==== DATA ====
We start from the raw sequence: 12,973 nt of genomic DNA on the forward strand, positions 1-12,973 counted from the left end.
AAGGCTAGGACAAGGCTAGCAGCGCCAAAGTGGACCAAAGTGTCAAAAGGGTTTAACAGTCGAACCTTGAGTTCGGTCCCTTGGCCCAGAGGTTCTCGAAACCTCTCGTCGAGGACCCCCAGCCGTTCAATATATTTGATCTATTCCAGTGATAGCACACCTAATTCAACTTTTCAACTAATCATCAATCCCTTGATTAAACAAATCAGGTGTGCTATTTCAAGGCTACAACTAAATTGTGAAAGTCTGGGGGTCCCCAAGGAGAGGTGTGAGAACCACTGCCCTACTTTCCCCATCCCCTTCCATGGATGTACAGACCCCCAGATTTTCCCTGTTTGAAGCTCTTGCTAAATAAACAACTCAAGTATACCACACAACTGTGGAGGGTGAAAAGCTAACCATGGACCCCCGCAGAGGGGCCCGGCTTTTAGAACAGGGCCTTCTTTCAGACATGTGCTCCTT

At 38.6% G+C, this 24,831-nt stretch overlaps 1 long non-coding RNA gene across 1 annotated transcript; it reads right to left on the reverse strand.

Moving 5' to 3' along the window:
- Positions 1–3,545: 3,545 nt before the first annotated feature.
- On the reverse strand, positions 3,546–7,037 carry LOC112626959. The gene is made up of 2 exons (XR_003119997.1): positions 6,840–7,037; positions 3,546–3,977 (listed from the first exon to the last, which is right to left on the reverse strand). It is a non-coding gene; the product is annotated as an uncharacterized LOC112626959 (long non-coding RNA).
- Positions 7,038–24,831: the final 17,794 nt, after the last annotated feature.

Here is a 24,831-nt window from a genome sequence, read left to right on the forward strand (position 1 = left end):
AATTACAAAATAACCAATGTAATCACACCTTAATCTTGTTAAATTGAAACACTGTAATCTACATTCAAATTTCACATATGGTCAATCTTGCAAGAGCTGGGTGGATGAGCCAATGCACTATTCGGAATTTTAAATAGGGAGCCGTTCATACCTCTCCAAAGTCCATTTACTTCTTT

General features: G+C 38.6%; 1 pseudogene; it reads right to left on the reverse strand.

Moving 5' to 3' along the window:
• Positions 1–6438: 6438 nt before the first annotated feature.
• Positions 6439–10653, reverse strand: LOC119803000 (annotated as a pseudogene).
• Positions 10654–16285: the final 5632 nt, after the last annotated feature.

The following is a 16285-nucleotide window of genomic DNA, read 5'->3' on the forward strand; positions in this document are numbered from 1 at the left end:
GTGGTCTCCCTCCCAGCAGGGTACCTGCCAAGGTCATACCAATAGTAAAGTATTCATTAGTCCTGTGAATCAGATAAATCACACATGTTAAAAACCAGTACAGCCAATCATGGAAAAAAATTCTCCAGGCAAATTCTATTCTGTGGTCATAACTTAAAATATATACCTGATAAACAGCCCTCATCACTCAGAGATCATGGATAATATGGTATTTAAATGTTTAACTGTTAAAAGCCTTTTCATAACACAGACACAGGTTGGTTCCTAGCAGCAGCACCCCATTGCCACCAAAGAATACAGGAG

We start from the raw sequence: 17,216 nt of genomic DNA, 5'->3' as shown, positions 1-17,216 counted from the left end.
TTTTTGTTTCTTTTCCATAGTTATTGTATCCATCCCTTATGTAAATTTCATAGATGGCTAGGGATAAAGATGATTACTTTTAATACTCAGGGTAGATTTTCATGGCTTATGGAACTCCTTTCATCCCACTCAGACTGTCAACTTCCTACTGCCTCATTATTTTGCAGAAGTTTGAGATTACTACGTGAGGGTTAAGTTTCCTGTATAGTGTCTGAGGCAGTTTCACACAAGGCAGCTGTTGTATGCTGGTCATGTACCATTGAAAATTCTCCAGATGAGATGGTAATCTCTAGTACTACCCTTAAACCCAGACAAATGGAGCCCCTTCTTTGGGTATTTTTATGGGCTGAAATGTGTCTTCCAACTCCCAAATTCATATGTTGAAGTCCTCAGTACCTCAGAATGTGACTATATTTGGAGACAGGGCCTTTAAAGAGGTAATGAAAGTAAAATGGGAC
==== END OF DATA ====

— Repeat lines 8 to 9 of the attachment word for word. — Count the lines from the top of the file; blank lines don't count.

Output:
Here is a 24,831-nt window from a genome sequence, read left to right on the forward strand (position 1 = left end):
AATTACAAAATAACCAATGTAATCACACCTTAATCTTGTTAAATTGAAACACTGTAATCTACATTCAAATTTCACATATGGTCAATCTTGCAAGAGCTGGGTGGATGAGCCAATGCACTATTCGGAATTTTAAATAGGGAGCCGTTCATACCTCTCCAAAGTCCATTTACTTCTTT